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Paul St. Pierre, B.C.’s superb chronicler of the beautiful Chilcotin and its all-too-human characters, passed away last July. But friends and family waited until Sunday, the weekend of Mexico’s Day of the Dead, to formally say goodbye to the former Vancouver Sun columnist, Liberal MP, gifted writer and, in the words of publisher Scott McIntyre, “accomplished shit-disturber.”

The timing was no accident, clearly a request from the man, himself, who considered Mexico a second home. He particularly relished that country’s Day of the Dead (Nov. 1), an annual holiday set aside for prayers, cemetery visits and celebration of the deceased, replete with ubiquitous, symbolic skulls. No doubt, it appealed to St. Pierre’s life-long love of the off-beat.

So Mexican snacks, a mariachi band and, yes, skulls, were prominent at the packed gathering inside the historic community hall in Fort Langley, where St. Pierre lived for many years. Even some of the goodies depicted those good old skulls, complete with gleaming eyes. It was a good, relaxed, shambling event, of a kind the guest of honour would certainly have enjoyed, if he happened to be peering in from the nearby cemetery, where his gravestone is inscribed: “This was not my idea.”

Since St. Pierre lived past the age of 90, few contemporaries were there to “tell lies” about their old friend, except for 95-10070812year old Ron Rose, who knew him well from their many years at the Vancouver Sun. The ageless “Ramblin’ Rose” brought the house down with his well-delivered tales of life in the outdoors with his irascible companion. After describing one long weekend of hunting and fishing misadventures at St. Pierre’s tumbledown Chilcotin cabin, with only whiskey and canned salmon for nourishment, Rose concluded: “We drove all night back to Vancouver. After a couple of hundred miles, I noticed he wasn’t talking. I asked if he was mad at me. ‘Shut up,’ he said. ‘Can’t you tell I’m writing my column?’”

On another occasion, St. Pierre, with his freshly-earned pilot’s licence, offered to fly Rose from Victoria to Vancouver in a little Cessna for Thanksgiving. The confident new pilot told Rose the flight was a snap. “Paul said it was all right to fly across the strait if you climbed until you reached the middle, so you could coast back either way if the engine quit.”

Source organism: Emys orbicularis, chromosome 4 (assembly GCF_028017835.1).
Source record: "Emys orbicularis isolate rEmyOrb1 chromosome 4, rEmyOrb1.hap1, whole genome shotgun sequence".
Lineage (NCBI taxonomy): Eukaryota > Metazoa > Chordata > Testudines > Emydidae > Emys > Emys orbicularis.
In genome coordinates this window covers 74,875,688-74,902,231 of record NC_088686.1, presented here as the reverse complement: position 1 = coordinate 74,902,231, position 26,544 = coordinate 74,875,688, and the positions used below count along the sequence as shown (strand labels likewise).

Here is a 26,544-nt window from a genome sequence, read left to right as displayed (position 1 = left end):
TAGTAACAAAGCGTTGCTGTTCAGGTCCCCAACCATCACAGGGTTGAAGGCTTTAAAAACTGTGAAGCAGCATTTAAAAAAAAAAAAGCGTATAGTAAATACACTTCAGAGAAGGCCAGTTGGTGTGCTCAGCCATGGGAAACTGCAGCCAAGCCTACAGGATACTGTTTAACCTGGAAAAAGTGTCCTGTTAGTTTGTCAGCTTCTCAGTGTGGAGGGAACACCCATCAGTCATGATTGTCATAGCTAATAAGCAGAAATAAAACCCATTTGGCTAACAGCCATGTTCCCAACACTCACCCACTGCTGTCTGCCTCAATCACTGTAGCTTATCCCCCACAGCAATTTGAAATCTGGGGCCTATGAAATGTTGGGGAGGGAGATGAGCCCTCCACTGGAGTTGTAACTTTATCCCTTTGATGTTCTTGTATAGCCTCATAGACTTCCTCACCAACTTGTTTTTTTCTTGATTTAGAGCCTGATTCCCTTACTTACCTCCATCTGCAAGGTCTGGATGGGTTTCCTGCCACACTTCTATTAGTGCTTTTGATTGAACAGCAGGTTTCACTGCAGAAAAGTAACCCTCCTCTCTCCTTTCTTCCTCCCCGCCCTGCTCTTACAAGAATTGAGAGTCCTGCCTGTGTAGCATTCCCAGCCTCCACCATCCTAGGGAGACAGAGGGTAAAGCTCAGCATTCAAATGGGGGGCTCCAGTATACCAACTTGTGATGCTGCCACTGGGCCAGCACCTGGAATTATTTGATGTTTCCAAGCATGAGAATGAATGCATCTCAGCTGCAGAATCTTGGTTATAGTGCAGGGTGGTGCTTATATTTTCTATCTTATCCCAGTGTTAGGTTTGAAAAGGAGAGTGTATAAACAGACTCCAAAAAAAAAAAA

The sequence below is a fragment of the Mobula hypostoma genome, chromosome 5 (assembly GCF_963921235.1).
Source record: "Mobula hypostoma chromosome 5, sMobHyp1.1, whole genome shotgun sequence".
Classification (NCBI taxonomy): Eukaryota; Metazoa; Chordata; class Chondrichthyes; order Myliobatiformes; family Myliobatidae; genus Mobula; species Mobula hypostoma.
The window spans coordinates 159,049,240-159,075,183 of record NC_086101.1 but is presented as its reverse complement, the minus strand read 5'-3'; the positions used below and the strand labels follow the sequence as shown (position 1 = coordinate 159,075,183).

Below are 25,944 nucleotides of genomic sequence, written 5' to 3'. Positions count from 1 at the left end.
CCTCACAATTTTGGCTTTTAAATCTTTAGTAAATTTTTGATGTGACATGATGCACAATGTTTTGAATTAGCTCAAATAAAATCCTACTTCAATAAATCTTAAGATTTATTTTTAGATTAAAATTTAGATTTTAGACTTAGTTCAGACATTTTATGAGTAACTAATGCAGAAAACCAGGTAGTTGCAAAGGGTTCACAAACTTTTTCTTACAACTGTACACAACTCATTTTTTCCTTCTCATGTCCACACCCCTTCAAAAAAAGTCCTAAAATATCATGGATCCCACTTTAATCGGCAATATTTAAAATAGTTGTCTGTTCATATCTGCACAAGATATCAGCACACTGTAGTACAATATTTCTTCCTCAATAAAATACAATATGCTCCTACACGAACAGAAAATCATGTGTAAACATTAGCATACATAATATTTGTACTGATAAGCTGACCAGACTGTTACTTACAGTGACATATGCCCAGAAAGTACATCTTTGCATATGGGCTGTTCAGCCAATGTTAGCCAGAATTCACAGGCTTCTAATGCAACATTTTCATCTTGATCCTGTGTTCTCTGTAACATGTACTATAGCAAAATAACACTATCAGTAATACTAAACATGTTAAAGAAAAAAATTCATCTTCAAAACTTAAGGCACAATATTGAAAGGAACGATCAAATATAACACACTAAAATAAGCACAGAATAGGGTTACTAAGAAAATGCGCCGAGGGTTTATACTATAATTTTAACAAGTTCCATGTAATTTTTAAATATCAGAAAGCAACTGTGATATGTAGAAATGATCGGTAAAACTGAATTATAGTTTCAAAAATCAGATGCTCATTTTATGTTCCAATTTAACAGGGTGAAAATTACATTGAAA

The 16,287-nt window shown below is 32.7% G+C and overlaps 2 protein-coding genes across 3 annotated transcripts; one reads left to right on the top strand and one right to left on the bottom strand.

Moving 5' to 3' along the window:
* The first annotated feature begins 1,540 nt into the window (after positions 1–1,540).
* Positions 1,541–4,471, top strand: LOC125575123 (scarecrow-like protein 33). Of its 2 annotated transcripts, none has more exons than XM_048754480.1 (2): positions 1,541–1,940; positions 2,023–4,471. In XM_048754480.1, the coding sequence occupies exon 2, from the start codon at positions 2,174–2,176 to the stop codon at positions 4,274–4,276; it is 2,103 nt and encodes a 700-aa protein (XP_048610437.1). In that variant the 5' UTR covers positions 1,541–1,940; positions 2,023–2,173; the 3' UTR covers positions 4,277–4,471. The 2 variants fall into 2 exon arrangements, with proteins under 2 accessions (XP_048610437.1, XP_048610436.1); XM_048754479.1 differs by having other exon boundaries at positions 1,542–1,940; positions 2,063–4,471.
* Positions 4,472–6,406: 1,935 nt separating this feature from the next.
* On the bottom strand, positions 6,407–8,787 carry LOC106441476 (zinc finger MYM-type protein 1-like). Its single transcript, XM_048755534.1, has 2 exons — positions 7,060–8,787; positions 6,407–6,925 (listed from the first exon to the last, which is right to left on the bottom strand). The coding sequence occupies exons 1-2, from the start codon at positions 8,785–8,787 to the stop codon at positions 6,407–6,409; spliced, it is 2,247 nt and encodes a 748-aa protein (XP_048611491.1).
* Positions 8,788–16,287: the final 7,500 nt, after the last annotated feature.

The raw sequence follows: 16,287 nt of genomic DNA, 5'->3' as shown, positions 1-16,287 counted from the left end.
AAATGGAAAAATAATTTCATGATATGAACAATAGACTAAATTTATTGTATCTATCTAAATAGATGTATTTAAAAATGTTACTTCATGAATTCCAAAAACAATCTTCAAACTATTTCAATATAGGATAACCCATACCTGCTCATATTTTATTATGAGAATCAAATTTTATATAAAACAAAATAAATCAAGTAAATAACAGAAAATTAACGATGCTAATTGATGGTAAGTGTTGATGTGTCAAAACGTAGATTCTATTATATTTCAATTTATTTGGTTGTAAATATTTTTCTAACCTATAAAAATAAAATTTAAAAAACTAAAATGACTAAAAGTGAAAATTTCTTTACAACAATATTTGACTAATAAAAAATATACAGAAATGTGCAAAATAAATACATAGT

Said Rose: “We survived one scrape after another by dint of the indomitable cussedness that made  him unique. He was just what he seemed, and you couldn’t ask for a rougher diamond.”

We learned other things about Paul St. Pierre.

As he grew older, he took to calling libraries to see if they still stocked his books. When he phoned the library in his hometown of Halifax, he was pleased to find they did have a few Paul St. Pierre books on their shelves. He then asked what they knew about the author. “Oh, he’s dead,” the librarian replied.

He was never one to mince words. A Fort Langley writer recalled her first volume of verse being reviewed by the eminent St. Pierre in the local paper. “It was a scathing review, the worst I’ve ever had,” she said. Many years later, she hadn’t quite forgiven him, but she looked at things differently. “He made me realize writers need a tough skin. I learned something. So today, I thank him for that bad review.”

Mischief was no stranger to the great, man. We heard of a single mom with a couple of kids who was enamoured of his writing. A friend took her favourite book to St. Pierre and asked him to sign it. She explained how much her friend loved his books, and that she was a single mother. After asking her friend’s name, he wrote in the book: “Dear Mary Lou. Thank you for that beautiful weekend in Vegas. Paul St. Pierre.”

In his latter years, St. Pierre used a motorized scooter to get around. Notorious for driving as fast as he wanted, regardless of the speed limit, he asked a nephew to tinker with his scooter. “Make it go faster,” he ordered. He liked going to Wal-Mart and “accidentally” running into store displays, knocking them askew.

The same writer whose poetry St. Pierre had reviled also noted that a year or two before he died, he showed up at a public meeting in a wheelchair to oppose the three-storey Coulter Berry building proposed for Fort Langley’s historic downtown. “The character of Fort Langley will be gone,” he told the meeting. “We really need a three-storey store like we need a cholera outbreak.” Said the women: “He was an activist in his local community to the end.”

Then, as the rain pelted down outside, the band began to play. After that, the sombrero-topped Mariachi members led a damp, musical procession from the community hall to the cemetery a block away. Despite the rain, about 50 mourners/celebrants gathered around Paul St. Pierre’s grave in the deepening, late afternoon gloom. They placed candles, they remembered, they drank tequila, they went home. And It was good.

(if you want to learn more about this great writer from a long-ago era, read Tom Hawthorn’s fine Globe and Mail obit here)

Image 1(this photo courtesy of Chester Grant)



  1. Thanks, Rod. An important event, beautifully done, nicely reported.

    “Aiy yai yai yai, gone now is sadness, where all rainbows bend to one happy end, and all the world sings, ‘I love you.'” — the English words I learned in childhood and sang all the way to Paul’s cemetery marker, which will keep him quoted for long years yet.

    “I didn’t plan this.” — a writer’s writer to the last, a man who said that if he’d known he’d live past 60, he’d have looked after himself better.

  2. Very nice Rod 🙂 Mr. St. Pierre sounds like quite the character 😉

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